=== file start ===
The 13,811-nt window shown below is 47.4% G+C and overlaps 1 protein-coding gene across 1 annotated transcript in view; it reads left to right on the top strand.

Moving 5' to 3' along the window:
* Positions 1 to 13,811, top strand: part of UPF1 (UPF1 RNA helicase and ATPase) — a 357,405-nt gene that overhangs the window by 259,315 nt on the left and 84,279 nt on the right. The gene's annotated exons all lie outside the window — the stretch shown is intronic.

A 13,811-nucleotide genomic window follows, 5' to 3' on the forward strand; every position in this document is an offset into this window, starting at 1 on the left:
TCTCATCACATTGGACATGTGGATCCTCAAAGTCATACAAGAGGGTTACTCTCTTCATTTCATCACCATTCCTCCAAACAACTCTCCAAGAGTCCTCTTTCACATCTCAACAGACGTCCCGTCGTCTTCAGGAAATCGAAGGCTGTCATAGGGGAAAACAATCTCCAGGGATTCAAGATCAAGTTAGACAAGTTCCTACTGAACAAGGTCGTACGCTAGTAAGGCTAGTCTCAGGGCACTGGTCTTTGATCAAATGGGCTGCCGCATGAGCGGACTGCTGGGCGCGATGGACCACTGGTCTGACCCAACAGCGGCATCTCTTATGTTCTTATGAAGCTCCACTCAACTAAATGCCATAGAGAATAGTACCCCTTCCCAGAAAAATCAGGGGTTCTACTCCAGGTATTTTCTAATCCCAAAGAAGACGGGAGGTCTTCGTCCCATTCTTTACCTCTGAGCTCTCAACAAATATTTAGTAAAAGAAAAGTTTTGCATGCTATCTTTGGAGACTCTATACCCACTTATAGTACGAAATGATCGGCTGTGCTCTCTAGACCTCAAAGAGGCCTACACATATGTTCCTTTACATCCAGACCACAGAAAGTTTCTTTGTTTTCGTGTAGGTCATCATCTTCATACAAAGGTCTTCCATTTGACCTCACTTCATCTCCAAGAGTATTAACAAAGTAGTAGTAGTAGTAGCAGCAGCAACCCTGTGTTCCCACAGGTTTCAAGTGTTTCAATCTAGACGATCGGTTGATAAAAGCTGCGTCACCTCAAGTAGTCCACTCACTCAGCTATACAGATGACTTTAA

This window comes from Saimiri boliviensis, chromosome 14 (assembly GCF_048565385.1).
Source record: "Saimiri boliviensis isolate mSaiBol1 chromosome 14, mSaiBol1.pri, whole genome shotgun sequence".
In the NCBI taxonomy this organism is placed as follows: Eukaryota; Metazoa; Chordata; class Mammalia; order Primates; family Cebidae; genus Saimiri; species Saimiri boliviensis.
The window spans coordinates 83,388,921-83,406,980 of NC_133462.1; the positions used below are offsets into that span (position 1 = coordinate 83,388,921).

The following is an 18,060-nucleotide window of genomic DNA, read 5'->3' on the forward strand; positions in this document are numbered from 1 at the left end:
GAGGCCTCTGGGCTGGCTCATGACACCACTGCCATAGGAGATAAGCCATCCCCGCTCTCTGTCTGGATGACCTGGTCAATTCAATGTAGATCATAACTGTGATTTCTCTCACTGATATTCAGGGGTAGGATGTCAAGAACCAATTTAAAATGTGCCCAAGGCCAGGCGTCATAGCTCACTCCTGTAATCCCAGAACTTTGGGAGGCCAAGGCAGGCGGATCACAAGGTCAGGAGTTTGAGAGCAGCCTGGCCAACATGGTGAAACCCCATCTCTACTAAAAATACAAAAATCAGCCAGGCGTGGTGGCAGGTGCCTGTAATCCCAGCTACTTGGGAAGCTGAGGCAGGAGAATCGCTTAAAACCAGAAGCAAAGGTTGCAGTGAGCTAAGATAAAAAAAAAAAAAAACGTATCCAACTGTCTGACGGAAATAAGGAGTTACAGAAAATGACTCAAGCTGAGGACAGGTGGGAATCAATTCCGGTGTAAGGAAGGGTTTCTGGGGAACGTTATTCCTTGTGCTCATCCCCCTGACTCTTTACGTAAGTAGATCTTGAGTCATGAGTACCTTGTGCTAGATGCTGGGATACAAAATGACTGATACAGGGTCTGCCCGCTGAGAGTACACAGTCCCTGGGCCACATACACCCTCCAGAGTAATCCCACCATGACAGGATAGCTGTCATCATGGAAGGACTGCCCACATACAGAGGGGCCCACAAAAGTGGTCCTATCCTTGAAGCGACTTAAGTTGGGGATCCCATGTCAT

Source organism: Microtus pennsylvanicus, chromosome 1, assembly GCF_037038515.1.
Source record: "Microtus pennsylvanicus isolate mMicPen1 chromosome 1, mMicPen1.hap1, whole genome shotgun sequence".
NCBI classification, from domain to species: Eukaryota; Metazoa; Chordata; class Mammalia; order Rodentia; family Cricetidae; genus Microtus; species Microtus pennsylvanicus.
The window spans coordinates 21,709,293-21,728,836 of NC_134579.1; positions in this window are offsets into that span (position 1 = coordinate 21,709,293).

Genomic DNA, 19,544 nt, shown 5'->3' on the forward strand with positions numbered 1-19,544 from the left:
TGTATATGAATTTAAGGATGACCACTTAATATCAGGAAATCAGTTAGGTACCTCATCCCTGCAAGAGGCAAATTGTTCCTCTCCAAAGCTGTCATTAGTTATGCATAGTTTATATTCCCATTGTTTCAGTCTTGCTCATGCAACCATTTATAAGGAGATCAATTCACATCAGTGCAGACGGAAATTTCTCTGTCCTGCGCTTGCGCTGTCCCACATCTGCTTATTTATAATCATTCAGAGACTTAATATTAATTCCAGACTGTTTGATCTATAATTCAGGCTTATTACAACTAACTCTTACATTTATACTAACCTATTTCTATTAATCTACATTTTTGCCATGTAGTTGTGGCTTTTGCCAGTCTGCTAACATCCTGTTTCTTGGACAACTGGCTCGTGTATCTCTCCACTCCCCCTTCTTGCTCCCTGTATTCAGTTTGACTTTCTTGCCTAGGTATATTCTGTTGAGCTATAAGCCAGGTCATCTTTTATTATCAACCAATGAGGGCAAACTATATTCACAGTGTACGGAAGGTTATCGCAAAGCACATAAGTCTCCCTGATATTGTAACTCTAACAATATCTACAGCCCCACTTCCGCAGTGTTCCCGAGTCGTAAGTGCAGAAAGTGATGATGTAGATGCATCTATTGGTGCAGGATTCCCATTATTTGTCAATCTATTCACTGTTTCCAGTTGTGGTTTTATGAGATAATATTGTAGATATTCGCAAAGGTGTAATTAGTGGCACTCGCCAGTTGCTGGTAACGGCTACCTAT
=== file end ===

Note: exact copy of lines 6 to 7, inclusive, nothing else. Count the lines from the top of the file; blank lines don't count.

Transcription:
This window comes from Saimiri boliviensis, chromosome 14 (assembly GCF_048565385.1).
Source record: "Saimiri boliviensis isolate mSaiBol1 chromosome 14, mSaiBol1.pri, whole genome shotgun sequence".